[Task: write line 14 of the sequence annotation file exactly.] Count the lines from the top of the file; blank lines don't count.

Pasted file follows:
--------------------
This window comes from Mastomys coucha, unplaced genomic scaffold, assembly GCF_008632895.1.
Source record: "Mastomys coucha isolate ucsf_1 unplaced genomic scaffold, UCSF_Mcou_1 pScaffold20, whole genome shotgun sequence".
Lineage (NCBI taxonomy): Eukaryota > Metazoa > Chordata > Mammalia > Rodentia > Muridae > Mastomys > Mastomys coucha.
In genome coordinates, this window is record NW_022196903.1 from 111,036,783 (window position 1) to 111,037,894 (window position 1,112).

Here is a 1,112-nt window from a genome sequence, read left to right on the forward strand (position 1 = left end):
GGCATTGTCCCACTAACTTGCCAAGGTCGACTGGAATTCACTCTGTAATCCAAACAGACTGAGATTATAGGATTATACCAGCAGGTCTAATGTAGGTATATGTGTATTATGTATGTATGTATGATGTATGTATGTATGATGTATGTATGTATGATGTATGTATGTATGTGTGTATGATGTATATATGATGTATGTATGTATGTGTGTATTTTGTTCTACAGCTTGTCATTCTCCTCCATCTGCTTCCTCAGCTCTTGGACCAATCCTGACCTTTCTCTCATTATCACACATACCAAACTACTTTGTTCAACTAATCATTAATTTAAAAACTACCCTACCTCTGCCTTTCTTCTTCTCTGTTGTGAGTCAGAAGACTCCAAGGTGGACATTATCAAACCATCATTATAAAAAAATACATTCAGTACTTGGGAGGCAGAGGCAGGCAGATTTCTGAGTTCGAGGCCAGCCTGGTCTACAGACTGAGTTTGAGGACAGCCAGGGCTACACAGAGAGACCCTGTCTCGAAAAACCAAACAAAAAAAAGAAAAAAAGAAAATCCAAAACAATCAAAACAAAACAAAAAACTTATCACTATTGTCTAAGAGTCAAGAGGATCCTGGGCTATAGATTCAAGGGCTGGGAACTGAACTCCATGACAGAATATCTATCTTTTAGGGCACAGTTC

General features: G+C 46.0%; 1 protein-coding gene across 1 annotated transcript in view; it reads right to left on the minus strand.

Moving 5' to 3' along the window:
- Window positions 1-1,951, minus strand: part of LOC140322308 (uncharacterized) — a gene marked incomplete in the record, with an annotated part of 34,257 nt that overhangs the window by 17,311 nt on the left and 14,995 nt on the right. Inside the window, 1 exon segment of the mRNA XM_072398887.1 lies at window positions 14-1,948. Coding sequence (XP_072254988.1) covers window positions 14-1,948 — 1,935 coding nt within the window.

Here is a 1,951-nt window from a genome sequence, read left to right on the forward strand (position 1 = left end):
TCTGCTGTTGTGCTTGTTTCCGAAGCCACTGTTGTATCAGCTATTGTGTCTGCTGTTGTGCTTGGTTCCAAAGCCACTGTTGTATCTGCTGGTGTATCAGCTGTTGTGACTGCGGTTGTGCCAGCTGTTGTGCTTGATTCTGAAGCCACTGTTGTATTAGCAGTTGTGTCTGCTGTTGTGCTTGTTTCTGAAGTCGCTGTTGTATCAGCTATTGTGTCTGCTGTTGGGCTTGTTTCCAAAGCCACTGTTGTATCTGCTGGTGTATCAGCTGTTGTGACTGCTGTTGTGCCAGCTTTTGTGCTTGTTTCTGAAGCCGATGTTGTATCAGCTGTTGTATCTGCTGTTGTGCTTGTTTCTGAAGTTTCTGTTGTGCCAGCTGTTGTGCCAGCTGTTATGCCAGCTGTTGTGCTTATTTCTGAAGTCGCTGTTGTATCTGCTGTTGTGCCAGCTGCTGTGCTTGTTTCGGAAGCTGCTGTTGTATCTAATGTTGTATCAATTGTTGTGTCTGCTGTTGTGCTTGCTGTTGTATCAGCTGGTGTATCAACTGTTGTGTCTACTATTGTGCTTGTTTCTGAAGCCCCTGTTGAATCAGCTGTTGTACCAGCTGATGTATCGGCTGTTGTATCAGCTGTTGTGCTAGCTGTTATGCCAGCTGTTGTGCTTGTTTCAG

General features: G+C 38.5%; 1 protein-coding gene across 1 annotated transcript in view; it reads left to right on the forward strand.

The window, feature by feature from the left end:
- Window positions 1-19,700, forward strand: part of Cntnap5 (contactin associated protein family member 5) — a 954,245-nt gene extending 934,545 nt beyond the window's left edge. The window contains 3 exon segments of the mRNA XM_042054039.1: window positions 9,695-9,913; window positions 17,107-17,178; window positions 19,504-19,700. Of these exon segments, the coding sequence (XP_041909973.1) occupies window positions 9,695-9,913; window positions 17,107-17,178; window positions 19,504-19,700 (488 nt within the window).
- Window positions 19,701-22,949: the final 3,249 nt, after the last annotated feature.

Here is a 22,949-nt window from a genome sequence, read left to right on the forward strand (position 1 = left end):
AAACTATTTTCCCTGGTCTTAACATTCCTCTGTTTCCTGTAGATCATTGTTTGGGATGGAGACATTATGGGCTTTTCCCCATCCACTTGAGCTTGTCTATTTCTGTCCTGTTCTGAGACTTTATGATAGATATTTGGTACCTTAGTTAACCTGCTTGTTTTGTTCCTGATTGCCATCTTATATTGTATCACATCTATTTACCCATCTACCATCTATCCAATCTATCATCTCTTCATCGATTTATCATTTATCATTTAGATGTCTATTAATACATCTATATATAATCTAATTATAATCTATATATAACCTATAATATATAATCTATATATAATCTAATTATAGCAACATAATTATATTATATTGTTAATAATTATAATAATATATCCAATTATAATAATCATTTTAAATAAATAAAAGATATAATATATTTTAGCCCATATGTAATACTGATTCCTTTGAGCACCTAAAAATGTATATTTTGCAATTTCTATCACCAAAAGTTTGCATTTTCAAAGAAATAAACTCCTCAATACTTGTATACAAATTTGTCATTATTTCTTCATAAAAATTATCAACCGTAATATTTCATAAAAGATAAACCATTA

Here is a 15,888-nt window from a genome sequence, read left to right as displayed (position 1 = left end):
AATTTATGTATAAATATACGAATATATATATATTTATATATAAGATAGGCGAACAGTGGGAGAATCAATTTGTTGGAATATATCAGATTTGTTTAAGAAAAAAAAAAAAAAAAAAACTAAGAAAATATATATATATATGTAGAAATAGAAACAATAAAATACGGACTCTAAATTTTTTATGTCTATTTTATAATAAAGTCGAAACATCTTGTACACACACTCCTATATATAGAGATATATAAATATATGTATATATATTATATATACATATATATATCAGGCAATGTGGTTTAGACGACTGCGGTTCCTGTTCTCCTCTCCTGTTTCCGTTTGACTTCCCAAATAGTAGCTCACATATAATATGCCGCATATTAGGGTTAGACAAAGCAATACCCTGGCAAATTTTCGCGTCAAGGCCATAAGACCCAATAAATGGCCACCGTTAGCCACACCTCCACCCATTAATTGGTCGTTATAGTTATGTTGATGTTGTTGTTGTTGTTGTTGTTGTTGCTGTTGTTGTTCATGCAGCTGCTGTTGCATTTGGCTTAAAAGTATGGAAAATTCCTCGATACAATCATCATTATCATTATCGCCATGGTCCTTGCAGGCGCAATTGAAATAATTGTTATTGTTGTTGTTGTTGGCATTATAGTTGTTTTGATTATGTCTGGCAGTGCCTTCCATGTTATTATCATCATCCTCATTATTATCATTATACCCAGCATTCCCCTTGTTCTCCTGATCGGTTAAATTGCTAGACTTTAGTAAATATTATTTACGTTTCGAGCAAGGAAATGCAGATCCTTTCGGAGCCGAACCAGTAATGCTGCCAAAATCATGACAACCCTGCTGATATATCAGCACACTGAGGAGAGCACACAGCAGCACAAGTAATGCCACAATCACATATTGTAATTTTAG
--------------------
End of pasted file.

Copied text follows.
- Window positions 1-19,700, forward strand: part of Cntnap5 (contactin associated protein family member 5) — a 954,245-nt gene extending 934,545 nt beyond the window's left edge. The window contains 3 exon segments of the mRNA XM_042054039.1: window positions 9,695-9,913; window positions 17,107-17,178; window positions 19,504-19,700. Of these exon segments, the coding sequence (XP_041909973.1) occupies window positions 9,695-9,913; window positions 17,107-17,178; window positions 19,504-19,700 (488 nt within the window).